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Voltaren

Generic Name: diclofenac (dye KLOE fen ak)

Brand Names: Cambia, Cataflam, Voltaren, Voltaren-XR, Zipsor, Zorvolex

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What is Voltaren?

Voltaren (diclofenac) is a nonsteroidal anti-inflammatory drug (NSAID). This medicine works by reducing substances in the body that cause pain and inflammation.

Voltaren is used to treat pain or inflammation caused by arthritis or ankylosing spondylitis.

Voltaren may also be used for purposes not listed in this medication guide.

Important information

You should not use Voltaren if you have a history of allergic reaction to aspirin or NSAIDs (non-steroidal anti-inflammatory drugs).

Voltaren may increase your risk of heart attack or stroke, especially if you use it long term or have heart disease. Do not use this medicine just before or after heart bypass surgery (coronary artery bypass graft, or CABG).

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Voltaren may also cause stomach or intestinal bleeding, which can be fatal. These conditions can occur without warning while you are taking diclofenac.

Before taking this medicine

You should not use Voltaren if you have a history of allergic reaction to aspirin or NSAIDs (non-steroidal anti-inflammatory drugs).

Voltaren may increase your risk of heart attack or stroke, especially if you use it long term or have heart disease. Do not use this medicine just before or after heart bypass surgery (coronary artery bypass graft, or CABG).

Voltaren may also cause stomach or intestinal bleeding, which can be fatal. These conditions can occur without warning while you are taking Voltaren.

To make sure Voltaren is safe for you, tell your doctor if you have:

  • heart disease, high blood pressure, or history of heart attack, stroke, or blood clot;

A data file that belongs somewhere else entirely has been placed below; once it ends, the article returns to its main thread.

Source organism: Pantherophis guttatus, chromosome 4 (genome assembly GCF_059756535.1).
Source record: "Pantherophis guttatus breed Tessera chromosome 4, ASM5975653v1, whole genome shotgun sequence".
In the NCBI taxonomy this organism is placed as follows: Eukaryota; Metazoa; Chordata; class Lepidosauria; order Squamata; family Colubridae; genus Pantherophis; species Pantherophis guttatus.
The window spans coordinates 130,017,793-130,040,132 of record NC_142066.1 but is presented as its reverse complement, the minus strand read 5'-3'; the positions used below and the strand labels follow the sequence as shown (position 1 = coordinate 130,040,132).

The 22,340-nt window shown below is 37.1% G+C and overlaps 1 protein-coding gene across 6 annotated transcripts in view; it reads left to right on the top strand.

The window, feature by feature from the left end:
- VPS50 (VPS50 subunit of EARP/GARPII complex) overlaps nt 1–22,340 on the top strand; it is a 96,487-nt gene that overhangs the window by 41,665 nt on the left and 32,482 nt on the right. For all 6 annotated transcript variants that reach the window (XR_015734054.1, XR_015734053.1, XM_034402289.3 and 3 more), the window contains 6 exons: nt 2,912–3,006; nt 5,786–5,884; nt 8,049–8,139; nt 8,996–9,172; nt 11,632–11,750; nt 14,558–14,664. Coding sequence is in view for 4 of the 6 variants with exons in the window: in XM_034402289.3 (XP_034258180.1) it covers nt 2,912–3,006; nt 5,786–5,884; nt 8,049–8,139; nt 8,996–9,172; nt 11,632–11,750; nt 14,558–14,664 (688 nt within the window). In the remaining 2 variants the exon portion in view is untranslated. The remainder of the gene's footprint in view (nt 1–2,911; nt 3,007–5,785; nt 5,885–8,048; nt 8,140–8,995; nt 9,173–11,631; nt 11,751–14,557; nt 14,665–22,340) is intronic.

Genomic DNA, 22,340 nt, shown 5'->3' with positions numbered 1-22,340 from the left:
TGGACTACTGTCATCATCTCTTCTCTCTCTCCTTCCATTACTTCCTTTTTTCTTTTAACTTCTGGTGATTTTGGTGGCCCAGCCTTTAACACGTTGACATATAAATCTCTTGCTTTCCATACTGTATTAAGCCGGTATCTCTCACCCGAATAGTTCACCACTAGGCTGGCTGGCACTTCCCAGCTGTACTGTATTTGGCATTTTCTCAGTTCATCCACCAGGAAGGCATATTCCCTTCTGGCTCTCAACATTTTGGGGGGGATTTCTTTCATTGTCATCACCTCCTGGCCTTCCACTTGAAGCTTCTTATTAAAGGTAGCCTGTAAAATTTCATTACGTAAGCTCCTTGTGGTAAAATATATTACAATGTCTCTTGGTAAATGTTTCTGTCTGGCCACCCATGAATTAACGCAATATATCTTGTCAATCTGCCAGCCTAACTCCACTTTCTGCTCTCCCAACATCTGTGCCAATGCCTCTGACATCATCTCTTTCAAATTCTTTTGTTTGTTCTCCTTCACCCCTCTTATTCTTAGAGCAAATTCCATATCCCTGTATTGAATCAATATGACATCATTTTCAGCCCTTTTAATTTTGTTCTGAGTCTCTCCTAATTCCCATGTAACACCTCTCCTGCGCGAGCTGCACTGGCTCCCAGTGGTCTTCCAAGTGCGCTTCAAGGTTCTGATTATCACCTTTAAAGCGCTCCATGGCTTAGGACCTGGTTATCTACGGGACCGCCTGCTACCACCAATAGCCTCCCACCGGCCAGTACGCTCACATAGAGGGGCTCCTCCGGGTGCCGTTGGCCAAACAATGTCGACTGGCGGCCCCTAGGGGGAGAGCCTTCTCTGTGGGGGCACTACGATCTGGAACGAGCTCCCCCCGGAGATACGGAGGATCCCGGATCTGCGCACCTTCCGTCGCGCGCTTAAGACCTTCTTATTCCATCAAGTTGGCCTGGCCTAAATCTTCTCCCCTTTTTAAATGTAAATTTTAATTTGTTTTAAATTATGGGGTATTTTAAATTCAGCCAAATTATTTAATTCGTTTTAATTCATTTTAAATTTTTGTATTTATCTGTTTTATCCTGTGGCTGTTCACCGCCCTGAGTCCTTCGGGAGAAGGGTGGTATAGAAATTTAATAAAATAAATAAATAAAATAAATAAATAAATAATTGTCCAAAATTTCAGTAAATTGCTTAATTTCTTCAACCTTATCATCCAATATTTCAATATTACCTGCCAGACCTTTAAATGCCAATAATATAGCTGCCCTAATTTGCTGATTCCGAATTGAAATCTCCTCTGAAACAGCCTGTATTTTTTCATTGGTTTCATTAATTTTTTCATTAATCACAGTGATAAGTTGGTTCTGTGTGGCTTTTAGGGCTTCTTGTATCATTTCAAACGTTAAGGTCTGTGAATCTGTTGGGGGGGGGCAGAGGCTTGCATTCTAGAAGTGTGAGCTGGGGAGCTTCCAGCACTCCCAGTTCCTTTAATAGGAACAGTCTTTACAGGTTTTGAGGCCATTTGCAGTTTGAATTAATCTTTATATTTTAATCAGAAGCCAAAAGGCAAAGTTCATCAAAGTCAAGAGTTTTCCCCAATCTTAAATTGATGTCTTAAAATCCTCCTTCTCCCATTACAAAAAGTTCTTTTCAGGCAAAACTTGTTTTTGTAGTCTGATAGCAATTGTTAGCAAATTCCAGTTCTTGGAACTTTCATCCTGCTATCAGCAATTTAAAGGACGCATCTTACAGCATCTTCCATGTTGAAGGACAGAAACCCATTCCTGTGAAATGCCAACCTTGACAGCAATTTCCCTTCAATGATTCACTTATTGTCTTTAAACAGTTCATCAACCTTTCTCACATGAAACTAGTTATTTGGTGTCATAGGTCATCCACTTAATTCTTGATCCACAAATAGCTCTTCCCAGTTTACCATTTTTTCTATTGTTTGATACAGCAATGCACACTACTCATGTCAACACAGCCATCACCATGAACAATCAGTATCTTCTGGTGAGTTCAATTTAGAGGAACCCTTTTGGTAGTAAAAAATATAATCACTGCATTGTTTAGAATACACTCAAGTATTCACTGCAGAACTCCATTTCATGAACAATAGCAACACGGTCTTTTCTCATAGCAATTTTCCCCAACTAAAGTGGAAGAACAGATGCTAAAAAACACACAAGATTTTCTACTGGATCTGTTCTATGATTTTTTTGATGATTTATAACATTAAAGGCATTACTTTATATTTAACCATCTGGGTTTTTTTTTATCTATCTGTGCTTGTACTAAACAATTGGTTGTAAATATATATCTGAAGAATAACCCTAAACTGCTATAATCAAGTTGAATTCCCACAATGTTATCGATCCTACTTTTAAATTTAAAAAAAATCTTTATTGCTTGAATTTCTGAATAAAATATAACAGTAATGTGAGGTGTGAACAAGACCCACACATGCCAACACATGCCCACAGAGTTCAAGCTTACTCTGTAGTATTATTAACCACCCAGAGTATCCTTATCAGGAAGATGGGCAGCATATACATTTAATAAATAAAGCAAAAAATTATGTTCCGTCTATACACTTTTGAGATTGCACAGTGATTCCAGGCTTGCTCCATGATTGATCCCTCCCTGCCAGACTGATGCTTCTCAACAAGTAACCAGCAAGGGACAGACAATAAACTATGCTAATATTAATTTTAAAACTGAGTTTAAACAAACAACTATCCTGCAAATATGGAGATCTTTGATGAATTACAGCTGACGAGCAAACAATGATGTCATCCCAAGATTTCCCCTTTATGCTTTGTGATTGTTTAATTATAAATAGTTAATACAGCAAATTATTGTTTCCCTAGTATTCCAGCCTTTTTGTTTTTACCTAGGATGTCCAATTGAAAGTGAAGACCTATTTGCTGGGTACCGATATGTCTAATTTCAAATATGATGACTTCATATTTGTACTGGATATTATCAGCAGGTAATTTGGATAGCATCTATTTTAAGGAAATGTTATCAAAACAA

• a history of stomach ulcers or bleeding;

  • liver or kidney disease,

  • asthma;

  • polyps in your nose;

  • a bleeding or blood clotting disorder; or

  • if you smoke.

FDA pregnancy category D. Tell your doctor if you are pregnant or plan to become pregnant during treatment. Taking Voltaren during the last 3 months of pregnancy may harm the unborn baby. Do not take diclofenac during pregnancy unless your doctor has told you to.

See also: Pregnancy and breastfeeding warnings (in more detail)

It is not known whether diclofenac passes into breast milk or if it could harm a nursing baby. You should not breast-feed while using this medicine.

Do not give this medicine to a child younger than 18 years old without medical advice.

How should I take Voltaren?

Take Voltaren exactly as prescribed by your doctor. Follow all directions on your prescription label. Do not take Voltaren in larger or smaller amounts or for longer than recommended.

If you switch brands of diclofenac, your dose needs may change. Follow your doctor's instructions about how much medicine to take.

Do not crush, chew, or break a Voltaren extended-release tablet. Swallow it whole.

If you use Voltaren long-term, you may need frequent medical tests at your doctor's office.

Store at room temperature away from moisture and heat.

What happens if I miss a dose?

Take the missed dose as soon as you remember. Skip the missed dose if it is almost time for your next scheduled dose. Do not take extra medicine to make up the missed dose.

What happens if I overdose?

Seek emergency medical attention or call the Poison Help line at 1-800-222-1222.

What should I avoid?